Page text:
UCLA played the first half Sunday as if it had somewhere to be for New Year’s Eve. It definitely wasn’t Pauley Pavilion.
The Bruins looked uninterested against Washington, their indifference compounding a sluggish start in which they couldn’t make shots, grab rebounds or avoid turning the ball over.
All of which made what followed even more startling.
UCLA possessed almost all of the pep after a defensive adjustment sparked a come-from-behind 74-53 romp in which the Bruins closed the game on a 45-10 surge over the final 17 minutes.
“You go on a run like that, your effort has gone to another level,” UCLA coach Steve Alford said after his team won its fourth consecutive game. “We grew up tonight.”
The Bruins (11-3 overall, 2-0 Pac-12 Conference) swung everything in their favor after switching to a 1-2-2 zone while applying traps that didn’t fluster the Huskies (11-4, 1-1) so much as they energized UCLA.
Forward Kris Wilkes scored a game-high 21 points and guard Aaron Holiday scored 12 of his 14 points after halftime to help UCLA outscore Washington, 46-17, easily wiping out the 43-29 deficit the Bruins faced early in the second half. UCLA’s 35-point turnaround over the balance of the game was also made possible by the Huskies missing all 15 of their three-pointers in the second half while making only six of 35 shots (17.1%).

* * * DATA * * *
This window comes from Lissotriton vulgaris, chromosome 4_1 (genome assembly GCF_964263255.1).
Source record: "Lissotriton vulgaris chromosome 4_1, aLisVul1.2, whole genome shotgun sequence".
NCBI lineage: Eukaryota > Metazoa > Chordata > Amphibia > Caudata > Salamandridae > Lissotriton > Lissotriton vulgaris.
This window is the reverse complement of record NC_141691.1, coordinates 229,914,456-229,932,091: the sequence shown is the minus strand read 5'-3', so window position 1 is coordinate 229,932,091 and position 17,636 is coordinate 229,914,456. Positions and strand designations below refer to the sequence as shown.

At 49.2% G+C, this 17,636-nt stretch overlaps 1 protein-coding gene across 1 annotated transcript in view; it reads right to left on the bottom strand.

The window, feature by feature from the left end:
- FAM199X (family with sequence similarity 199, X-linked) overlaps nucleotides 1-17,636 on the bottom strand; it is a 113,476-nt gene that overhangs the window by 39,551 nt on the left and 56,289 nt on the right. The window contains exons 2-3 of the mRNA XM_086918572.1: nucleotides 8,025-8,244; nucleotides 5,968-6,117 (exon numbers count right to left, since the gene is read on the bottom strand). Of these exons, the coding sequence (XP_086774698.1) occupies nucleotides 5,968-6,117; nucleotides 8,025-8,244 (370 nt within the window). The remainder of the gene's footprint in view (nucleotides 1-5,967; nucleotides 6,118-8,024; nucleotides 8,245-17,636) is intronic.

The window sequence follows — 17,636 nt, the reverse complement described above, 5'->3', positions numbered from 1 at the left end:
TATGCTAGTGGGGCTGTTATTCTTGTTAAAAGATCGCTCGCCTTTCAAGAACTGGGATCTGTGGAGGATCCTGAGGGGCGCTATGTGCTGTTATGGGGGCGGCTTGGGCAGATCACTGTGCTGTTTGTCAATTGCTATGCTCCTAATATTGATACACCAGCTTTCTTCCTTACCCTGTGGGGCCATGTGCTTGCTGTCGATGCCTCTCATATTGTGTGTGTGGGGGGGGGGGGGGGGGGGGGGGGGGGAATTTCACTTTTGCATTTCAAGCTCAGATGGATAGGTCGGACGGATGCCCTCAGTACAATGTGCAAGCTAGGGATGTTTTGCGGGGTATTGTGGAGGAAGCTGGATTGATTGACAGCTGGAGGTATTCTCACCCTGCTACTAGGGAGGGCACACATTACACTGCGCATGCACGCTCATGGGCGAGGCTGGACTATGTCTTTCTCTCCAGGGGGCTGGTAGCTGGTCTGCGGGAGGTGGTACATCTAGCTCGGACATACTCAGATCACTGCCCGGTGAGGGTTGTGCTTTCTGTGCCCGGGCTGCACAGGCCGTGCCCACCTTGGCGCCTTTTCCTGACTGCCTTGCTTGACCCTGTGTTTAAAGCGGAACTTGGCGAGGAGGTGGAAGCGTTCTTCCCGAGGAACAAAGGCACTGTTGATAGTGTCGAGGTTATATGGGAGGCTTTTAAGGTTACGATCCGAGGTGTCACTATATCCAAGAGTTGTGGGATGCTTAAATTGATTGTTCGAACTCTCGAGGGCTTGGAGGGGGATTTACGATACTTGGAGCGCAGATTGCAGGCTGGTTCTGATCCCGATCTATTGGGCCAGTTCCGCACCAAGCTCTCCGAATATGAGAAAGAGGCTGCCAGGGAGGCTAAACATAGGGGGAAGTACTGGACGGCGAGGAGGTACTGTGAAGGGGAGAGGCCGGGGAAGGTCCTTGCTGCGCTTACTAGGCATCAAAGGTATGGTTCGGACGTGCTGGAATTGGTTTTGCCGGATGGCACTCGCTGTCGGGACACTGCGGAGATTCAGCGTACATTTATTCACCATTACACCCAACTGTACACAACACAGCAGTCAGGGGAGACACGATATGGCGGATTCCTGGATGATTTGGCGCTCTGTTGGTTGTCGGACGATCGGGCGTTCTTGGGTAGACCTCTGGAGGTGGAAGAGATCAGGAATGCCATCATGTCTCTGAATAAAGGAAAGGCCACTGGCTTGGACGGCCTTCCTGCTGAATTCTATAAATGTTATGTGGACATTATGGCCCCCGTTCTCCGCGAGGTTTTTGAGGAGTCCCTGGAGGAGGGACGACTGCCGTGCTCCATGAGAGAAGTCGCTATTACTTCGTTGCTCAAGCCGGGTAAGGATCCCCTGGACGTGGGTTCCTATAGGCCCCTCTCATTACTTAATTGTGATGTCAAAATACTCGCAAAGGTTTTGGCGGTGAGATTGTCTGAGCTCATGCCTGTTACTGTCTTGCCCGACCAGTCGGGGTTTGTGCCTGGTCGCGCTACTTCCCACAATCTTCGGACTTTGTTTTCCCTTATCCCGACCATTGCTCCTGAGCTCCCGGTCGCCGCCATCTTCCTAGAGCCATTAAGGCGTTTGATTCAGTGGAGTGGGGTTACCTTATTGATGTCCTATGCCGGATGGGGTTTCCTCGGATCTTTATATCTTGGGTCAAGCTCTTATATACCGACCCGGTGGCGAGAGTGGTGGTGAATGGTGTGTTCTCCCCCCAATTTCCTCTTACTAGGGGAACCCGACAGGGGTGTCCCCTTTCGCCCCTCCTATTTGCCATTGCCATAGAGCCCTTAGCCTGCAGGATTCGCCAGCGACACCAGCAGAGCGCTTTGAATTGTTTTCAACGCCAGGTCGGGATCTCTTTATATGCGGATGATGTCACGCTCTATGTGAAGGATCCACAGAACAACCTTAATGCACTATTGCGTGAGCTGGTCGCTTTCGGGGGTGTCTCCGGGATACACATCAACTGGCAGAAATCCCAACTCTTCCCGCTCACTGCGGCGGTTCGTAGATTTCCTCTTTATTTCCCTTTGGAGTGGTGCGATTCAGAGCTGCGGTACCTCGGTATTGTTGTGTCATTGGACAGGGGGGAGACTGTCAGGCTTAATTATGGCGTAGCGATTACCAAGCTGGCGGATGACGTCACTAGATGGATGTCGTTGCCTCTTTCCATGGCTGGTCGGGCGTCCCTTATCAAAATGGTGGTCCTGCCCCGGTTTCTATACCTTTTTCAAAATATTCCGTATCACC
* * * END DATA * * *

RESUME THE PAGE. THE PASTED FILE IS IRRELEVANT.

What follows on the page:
“We were just very active, and we were baiting them to shoot it,” said Bruins guard Prince Ali, who scored 12 points. “They shot it and they weren’t making very many shots, so it worked for us, and we were able to get out in transition because of it.”
Washington made only two of 27 three-pointers (7.4%) for the game and 19 of 68 shots (27.9%) after looking like it might be on the way to a runaway victory in the early going of the only scheduled meeting between these teams this season.
Washington’s 2-3 zone defense and inside-out approach on offense befuddled UCLA while helping the Huskies build leads as large as 13 points in the first half. Washington was also just plain tougher, grabbing three offensive rebounds on the same possession, prompting Ali to twirl in disgust after the last one.
Holiday committed four of his team’s eight turnovers in the first half, which were one more turnover than the Bruins had in the entire game against Washington State on Friday. With Holiday and Thomas Welsh having combined for only seven points on two-of-11 shooting at the game’s midpoint, it felt like UCLA was lucky to be down only 36-28.
Nearly everything else went the Bruins’ way, Wilkes making a steal and a layup to put them ahead, 54-52, with 5:32 to play. UCLA never trailed again as the Huskies scored only one point over the game’s final 8:04, missing their final 12 field goals.
“In my opinion, they were the tired team late and we were not,” Alford said, “and that’s encouraging because I thought we showed some maturity.”